politician, once asked, “On what principle is it that when we see
nothing but improvement behind us, we are to expect nothing but
deterioration before us?” 40In 1830, when Macaulay penned
those words, the world was just beginning to industrialize. One
hundred eighty-eight years later, humanity is not only still here,
but it is flourishing like never before. Few people today would
forgo the life expectancy, nutrition, health care, and education
they now enjoy in exchange for those experienced by Macaulay’s
Appendix: The World Bank’s Commodity Price
Data, 1960-2016 (2010 U.S. dollars)
Source: World Bank, Commodity Price Data, http://www.worldbank.org/en/research/commodity-markets.
Note: bbl = barrel; cfr = cost and freight; DAP =
diammonium phosphate; dmtu = dry metric tonne unit; EU = European
Union; HRW = Hard Red Winter; kg = kilogram; mmbtu = million
British thermal units; mt = metric ton; MYS = Malaysia; oz = ounce;
SGP = Singapore; SRW = Soft Red Winter; TSP = triple
superphosphate; TSR = technically specified rubber; WTI = West
Texas Intermediate; troy oz = troy ounce.
- “Population, Total,” World Bank, https://data.worldbank.org/indicator/SP.POP.TOTL.
- “GDP Per
Capita (constant 2010 US$),” World Bank, http://data.worldbank.org/indicator/NY.GDP.PCAP.KD.
Headcount Ratio at $1.90 a Day (2011 PPP) (% of population),” World
Bank Forecasts Global Poverty to Fall Below 10% for First Time;
Major Hurdles Remain in Goal to End Poverty by 2030,” World Bank,
October 4, 2015,
Rate, Infant (per 1,000 Live Births),” World Bank, http://data.worldbank.org/indicator/SP.DYN.IMRT.IN.
Rate, Under-5 (per 1,000 Live Births),” World Bank, http://data.worldbank.org/indicator/SH.DYN.MORT.
- “Number of
Maternal Deaths,” World Bank, https://data.worldbank.org/indicator/SH.MMR.DTHS.
- The United
States Department of Agriculture estimates the calorie needs of an
adult at 2,000 calories per day, with some variation. See
“Estimated Calorie Needs per Day by Age, Gender, and Physical
Activity Level,” United States Department of Agriculture Center for
Nutrition Policy and Promotion,
Supply — Crops Primary Equivalent,” Food and Agriculture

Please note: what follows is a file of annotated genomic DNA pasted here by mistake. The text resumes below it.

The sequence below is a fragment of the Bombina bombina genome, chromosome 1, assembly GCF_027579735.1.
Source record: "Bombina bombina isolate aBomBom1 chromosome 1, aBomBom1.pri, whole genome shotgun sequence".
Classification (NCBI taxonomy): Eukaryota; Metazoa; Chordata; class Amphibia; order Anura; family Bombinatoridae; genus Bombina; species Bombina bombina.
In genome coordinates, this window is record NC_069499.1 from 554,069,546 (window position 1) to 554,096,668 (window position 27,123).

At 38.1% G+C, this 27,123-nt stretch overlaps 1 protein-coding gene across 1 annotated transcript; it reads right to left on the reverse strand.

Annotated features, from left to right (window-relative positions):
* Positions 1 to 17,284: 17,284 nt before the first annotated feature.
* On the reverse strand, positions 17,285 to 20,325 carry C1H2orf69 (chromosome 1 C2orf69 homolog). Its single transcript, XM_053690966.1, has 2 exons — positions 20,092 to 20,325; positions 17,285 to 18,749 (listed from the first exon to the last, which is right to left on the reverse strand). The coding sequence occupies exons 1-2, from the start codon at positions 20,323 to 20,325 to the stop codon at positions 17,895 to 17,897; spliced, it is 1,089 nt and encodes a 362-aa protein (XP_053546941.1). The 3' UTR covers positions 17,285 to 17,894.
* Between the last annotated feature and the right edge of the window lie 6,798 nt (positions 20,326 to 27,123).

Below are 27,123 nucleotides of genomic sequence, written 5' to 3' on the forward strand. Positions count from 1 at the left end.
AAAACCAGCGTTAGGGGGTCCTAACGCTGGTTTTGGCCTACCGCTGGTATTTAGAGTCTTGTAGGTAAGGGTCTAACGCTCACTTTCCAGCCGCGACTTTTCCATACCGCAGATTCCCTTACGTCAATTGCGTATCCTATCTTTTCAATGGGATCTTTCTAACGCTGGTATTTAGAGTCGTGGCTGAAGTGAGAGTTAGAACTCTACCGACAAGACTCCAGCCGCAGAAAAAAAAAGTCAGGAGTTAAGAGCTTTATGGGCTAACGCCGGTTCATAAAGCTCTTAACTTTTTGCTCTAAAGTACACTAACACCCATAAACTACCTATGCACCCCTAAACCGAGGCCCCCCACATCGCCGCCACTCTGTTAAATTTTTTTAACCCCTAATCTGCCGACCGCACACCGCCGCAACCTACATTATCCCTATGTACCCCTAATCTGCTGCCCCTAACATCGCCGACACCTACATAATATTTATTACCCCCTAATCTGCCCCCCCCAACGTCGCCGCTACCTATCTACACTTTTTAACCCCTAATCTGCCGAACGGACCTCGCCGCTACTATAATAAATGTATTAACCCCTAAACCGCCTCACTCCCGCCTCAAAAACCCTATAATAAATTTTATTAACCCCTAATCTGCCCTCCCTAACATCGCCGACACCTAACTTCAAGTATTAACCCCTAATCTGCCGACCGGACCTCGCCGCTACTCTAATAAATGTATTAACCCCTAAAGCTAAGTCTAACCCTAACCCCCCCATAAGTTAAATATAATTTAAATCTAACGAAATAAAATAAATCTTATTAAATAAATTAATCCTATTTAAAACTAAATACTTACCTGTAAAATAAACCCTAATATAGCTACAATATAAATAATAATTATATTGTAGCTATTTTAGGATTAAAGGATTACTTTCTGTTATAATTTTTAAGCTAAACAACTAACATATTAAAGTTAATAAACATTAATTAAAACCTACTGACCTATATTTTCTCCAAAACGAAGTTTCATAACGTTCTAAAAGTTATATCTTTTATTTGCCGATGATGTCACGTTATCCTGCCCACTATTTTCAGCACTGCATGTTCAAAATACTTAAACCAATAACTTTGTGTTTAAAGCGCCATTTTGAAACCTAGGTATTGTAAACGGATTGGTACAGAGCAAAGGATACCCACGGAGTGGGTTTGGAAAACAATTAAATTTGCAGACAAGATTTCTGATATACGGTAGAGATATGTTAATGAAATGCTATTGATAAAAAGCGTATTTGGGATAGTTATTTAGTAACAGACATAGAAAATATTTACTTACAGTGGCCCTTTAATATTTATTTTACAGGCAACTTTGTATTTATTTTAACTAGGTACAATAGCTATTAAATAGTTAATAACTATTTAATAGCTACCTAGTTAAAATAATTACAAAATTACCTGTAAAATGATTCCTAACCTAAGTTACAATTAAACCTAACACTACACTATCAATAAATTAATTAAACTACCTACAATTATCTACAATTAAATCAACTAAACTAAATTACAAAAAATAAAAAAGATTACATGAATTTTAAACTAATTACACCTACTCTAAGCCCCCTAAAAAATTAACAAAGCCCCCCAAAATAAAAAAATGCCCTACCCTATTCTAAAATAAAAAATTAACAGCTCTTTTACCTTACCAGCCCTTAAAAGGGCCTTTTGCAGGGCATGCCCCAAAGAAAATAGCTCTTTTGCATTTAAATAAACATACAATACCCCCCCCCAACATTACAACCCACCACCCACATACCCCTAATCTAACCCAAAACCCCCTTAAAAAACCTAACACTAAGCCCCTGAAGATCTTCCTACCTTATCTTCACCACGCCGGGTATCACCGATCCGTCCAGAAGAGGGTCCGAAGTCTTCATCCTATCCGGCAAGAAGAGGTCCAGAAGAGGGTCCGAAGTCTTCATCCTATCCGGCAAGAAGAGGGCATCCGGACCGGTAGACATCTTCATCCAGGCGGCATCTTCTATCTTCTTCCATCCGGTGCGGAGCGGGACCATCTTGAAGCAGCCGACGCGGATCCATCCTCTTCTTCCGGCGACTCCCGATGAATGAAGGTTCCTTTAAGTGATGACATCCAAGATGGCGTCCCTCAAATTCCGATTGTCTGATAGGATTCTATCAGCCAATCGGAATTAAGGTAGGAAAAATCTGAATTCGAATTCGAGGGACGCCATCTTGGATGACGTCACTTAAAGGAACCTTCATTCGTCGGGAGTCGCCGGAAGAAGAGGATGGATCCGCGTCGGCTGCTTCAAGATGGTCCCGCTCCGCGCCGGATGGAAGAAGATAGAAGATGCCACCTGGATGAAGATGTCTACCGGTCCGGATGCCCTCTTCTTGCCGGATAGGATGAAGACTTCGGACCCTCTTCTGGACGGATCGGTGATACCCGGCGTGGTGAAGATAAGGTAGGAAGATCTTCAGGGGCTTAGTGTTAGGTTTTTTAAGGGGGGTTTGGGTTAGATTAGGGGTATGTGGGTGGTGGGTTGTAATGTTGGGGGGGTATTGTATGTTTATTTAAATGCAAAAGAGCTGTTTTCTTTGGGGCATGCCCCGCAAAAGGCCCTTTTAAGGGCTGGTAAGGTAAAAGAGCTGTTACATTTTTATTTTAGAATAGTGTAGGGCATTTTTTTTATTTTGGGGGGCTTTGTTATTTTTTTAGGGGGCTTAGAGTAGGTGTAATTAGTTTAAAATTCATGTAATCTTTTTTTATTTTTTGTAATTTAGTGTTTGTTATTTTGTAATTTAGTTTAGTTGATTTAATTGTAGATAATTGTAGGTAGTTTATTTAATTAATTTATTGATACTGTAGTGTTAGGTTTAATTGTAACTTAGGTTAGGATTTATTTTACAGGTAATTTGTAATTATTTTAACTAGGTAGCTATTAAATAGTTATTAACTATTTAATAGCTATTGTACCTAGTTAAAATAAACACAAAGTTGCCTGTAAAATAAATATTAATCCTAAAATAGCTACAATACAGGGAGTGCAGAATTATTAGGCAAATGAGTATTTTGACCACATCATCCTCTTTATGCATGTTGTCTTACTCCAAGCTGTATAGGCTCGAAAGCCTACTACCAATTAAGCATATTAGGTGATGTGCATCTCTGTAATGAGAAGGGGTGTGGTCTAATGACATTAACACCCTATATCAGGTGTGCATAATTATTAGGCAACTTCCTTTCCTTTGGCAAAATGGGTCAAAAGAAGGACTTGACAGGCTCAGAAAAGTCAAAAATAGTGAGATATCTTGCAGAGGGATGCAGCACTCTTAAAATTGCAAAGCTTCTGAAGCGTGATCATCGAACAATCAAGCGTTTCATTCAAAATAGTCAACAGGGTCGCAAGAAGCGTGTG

Organization of the United Nations, Statistics Division,
Expectancy at Birth, Total (Years),” World Bank, http://data.worldbank.org/indicator/SP.DYN.LE00.IN.
Economy Database,” Conference Board, https://www.conference-board.org/data/economydatabase/.
calculation was based on the following countries, which were the
only ones for which data were available: Argentina, Australia,
Austria, Belgium, Brazil, Canada, Chile, Colombia, Denmark,
Finland, France, Germany, Greece, Hong Kong, Ireland, Italy, Japan,
Mexico, Netherlands, Norway, Peru, Portugal, Singapore, South
Korea, Spain, Sweden, Switzerland, Taiwan, the United Kingdom, the
United States, and Venezuela.
completion rate, total (% of relevant age group),” World Bank,
secondary completion rate, total (% of relevant age group),” World
enrolment ratio, tertiary, both sexes (%),” World Bank, https://data.worldbank.org/indicator/SE.TER.ENRR.
Quality — National Summary,” U.S. Environmental Protection
- Joshua S.
Goldstein and Steven Pinker, “The Decline of War and Violence,”
Boston Globe, April 15, 2016,
Simon, The Ultimate Resource (Princeton, NJ: Princeton
University Press, 1981).
Cans,” The Aluminum Association, http://www.aluminum.org/product-markets/aluminum-cans.
recently, there was no trade in natural gas between Europe and the
United States, but that has changed and the prices of natural gas
in the two are converging.
- See “About
Us,” Club of Rome, https://www.clubofrome.org/.
- Donella H.
Meadows, Dennis L. Meadows, Jørgen Randers, and William W. Behrens
III, The Limits to Growth: A Report for The Club of Rome’s
Project on the Predicament of Mankind (Washington: Potomac
Associates, 1972) via “Donella Meadows Collection,” Dartmouth
- Daniel W.
O’Neill, Andrew L. Fanning, William F. Lamb, and Julia K.
Steinberger, “A Good Life for All within Planetary Boundaries,”
Nature Sustainability 1 (February 5, 2018): 88-95,
- “Scarcity,” Business Dictionary, http://www.businessdictionary.com/definition/scarcity.html.
Ehrlich, The Population Bomb (New York: Ballantine Books,
1968), p. 11.
Bailey, The End of Doom (New York: St. Martin’s Press,
2015), p. 45.
Jacks, “From Boom to Bust: A Typology of Real Commodity Prices in
the Long Run,” National Bureau of Economic Research Working Paper
no. 18874, March 2013, p. 2, http://www.nber.org/papers/w18874.
The End of Doom, p. 37.
- “Crude Oil
Prices — 70 Year Historical Chart,” MacroTrends, http://www.macrotrends.net/1369/crude-oil-price-history-chart.
- “Can Oil
Prices Go Above $60? U.S. Shale Output a Pivotal Factor,” USA
Today, October 29, 2017,
- Paul R.
Ehrlich and Anne H. Ehrlich, “Can a Collapse of Global Civilization
Be Avoided?,” Proceedings of the Royal Society, January 9,
- Ernst von
Weizsaecker and Anders Wijkman, Come On! Capitalism,
Short-termism, Population and the Destruction of the Planet
(Zurich, Switzerland: Club of Rome, 2017).
- Rob Dietz
and Dan O’Neill, foreword to Enough Is Enough: Building a
Sustainable Economy in a World of Finite Resources (Oakland,
California: Berrett-Koehler Publishers, 2013); and Naomi Klein,
This Changes Everything: Capitalism vs. The Climate (New
York: Simon & Schuster, 2015), p. 21.
Electricity Became a Luxury Good,” Spiegel Online,
September 4, 2013,
- See “World
Oil: Market or Mayhem?,” James L. Smith, Journal of Economic
Perspectives 23, no. 3 (Summer 2009): 145-64; and Matt Egan,
“OPEC and Russia Have Failed to Fix the Epic Oil Glut,” CNN, May
- “Why Saudi
Arabia Should Fear U.S. Oil Dominance,” USA Today,
November 18, 2017,
and “Global Electric Car Sales Jump 63 Percent,” Bloomberg,
November 21, 2017,
Prepares for ‘Lower Forever’ Oil Prices,” Wall Street
Journal, July 27, 2017,
and “Saudis Boxed In by Low Oil Prices,” Wall Street
Journal, June 22, 2017,
Babington Macaulay Quotes,” Goodreads,